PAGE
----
Format:Paperback|Verified Purchase
An excellent history of how the Scottish aristocracy built the law around a method of protecting their great land steal after the reformation. Good resume of current land law and its need for reform.
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5 of 5 people found the following review helpful
4.0 out of 5 stars 'The Poor Had No Lawyers' 27 Mar 2011
Format:Hardcover|Verified Purchase
A fascinating insight into the ownership of land in Scotland. Parts are a bit 'legalistic' for a lay person, but in general it is very readable.
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4 of 4 people found the following review helpful
5.0 out of 5 stars Should be compulsory reading in schools 21 Mar 2011
Format:Hardcover|Verified Purchase
This is the sort of history we didn't get taught in school; probably because it has the capacity to stir the emotions at the way the Scottish poor became the Scottish dispossessed poor. It's fascinating reading, but it's also enough to make you want to storm the barricades!
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Most Recent Customer Reviews
5.0 out of 5 stars Essential reading
OK, I am from the North East of England, so let's get that bit out of the way...

I bought this (the 2013 edition) in western Sutherland during a long conversation with... Read more
Published 21 days ago by Basket Press
4.0 out of 5 stars Great interesting book
Great book that I have now completed reading with Kindle as before I found the size of type too small. Read more
Published 5 months ago by M Dawson
3.0 out of 5 stars Heavy Going
But for all that, an interesting read. Learn how the legal profession, royalty and sycophants stitched up the common man.
Published 6 months ago by Ilpyondanshim
5.0 out of 5 stars Superb Book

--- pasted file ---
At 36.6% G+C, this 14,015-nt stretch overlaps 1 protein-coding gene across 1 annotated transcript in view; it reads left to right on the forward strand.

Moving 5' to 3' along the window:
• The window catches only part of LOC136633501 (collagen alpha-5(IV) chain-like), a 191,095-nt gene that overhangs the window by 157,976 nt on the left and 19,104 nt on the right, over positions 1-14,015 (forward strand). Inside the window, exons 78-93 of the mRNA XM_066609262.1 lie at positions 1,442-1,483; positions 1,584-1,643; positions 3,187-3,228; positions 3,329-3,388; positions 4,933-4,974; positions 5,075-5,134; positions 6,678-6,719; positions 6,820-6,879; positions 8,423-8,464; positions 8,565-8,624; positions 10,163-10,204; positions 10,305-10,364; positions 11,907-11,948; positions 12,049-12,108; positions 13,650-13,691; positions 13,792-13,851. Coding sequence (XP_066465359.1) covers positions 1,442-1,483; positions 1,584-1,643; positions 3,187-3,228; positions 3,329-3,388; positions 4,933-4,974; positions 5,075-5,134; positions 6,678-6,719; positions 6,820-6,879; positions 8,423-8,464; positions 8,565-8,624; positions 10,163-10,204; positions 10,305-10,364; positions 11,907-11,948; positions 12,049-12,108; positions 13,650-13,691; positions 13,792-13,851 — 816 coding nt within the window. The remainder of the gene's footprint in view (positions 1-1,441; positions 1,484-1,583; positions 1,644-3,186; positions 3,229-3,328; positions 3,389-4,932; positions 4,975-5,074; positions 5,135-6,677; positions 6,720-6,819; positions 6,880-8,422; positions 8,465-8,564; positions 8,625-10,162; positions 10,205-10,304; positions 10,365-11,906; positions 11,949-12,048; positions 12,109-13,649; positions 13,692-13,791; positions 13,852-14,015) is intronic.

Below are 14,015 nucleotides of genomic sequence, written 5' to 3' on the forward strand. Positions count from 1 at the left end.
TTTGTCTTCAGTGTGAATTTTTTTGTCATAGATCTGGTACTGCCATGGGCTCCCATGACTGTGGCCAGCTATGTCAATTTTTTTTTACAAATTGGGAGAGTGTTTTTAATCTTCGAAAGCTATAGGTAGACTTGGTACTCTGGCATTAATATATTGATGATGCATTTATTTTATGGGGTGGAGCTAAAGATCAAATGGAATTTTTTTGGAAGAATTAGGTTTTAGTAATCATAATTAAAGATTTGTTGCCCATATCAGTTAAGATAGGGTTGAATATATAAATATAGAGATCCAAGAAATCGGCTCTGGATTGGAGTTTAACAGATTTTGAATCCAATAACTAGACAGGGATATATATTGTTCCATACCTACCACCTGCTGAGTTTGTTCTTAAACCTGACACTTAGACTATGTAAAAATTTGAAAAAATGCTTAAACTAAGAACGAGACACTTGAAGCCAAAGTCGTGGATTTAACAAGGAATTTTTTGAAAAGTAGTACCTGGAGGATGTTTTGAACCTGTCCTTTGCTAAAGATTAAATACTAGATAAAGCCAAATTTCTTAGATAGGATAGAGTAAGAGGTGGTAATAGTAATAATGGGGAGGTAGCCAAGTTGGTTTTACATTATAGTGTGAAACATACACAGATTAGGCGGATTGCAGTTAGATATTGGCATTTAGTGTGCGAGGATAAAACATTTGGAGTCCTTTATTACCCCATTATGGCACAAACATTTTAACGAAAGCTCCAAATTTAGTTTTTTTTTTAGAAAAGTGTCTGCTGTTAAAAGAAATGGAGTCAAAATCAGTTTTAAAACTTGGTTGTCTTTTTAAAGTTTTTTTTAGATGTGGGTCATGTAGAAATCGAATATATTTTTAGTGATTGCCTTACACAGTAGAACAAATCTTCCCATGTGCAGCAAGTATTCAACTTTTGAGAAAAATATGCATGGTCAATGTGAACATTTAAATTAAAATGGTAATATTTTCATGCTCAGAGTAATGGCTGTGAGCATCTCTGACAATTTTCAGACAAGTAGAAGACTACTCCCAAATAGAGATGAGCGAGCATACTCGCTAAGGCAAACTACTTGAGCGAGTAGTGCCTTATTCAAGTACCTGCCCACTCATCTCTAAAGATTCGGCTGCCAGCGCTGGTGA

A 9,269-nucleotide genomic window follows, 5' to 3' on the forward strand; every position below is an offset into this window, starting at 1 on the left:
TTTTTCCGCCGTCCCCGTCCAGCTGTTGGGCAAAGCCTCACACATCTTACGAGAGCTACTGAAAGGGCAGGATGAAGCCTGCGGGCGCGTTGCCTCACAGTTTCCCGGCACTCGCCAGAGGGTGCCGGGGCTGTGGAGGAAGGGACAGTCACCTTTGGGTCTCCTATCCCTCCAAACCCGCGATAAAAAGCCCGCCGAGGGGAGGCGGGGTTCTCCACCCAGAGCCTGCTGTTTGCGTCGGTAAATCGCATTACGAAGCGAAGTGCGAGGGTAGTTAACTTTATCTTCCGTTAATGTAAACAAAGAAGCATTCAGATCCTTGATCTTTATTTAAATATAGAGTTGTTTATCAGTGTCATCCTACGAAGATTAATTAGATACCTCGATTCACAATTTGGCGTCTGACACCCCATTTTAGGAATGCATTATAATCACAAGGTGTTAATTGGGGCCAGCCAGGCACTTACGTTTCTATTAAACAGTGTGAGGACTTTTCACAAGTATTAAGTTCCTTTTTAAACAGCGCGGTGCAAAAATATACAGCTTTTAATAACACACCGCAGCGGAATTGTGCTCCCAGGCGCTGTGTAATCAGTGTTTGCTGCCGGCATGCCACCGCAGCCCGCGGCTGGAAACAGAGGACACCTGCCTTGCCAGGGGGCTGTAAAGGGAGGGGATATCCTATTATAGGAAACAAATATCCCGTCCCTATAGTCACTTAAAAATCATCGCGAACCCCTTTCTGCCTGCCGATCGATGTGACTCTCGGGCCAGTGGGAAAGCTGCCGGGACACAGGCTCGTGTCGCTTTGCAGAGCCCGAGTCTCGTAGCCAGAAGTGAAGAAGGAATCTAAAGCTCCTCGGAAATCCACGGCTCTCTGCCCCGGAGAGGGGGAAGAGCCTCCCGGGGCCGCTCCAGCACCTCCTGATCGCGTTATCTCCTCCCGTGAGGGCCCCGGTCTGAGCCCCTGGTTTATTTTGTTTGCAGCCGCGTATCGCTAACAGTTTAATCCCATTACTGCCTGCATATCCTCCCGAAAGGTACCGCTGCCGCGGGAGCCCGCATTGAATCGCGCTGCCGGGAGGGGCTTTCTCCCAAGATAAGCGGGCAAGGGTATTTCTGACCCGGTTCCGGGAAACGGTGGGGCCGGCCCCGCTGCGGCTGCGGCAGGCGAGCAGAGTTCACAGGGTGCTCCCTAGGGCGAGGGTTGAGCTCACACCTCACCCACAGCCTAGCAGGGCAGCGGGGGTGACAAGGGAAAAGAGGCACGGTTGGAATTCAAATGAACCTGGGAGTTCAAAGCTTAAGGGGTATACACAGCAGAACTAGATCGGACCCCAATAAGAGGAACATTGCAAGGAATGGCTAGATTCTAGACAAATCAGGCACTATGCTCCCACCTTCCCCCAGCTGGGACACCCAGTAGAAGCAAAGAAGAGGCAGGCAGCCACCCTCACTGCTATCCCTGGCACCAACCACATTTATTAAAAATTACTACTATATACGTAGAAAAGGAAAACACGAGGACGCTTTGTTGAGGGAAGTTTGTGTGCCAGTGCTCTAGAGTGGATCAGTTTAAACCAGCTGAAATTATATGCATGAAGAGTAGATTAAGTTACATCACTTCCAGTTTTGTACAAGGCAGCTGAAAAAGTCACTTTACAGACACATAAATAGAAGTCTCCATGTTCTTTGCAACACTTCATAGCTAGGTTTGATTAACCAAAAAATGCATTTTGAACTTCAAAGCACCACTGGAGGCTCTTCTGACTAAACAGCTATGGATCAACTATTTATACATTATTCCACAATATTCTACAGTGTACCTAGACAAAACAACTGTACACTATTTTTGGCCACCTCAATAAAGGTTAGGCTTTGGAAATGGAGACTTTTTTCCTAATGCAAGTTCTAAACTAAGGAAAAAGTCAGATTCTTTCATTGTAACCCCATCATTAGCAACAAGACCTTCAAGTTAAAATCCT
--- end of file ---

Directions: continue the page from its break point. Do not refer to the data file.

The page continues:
Am still reading and enjoying this book, it is certainly a very thought provoking read, does make you realise how Scotland's lands have been plundered, a book that does indeed... Read more
Published 8 months ago by Mr. Ian S. Duncan
5.0 out of 5 stars THE POOR HAD NO LAWERS.
A book with lots of facts and figures that has to be read carefully from cover to cover which will leave you with a good understanding how land ownership works.
Published 10 months ago by Amazon Customer
4.0 out of 5 stars who has the land?
This is a realistic assessment of the ways in which those who cannot employ professionals get done down by those who can
Published 12 months ago by Sybil M Ungar
5.0 out of 5 stars Most important Scottish book
This book is an incredible feat and outlines the highly outrageous elite ownership of Scotland and how this was achieved through centuries of cynical land grabs. Read more
Published 12 months ago by Don
5.0 out of 5 stars Essential reading
Essential reading for anyone wishing to understand the complexities of Scottish land ownership and a comprehensive review of the pickle that we are in
Published 12 months ago by EAM
1.0 out of 5 stars Boring
Long winded and boring. Struggled to get to the end of this book. Author could have made a better job
Published 16 months ago by J B
2.0 out of 5 stars biassed
As feared, this book is biassed - written around a conclusion. The style of writing is disappointing too as it goes for completism, eg quoting extensively rather than extracting... Read more
Published 20 months ago by Paula Diggle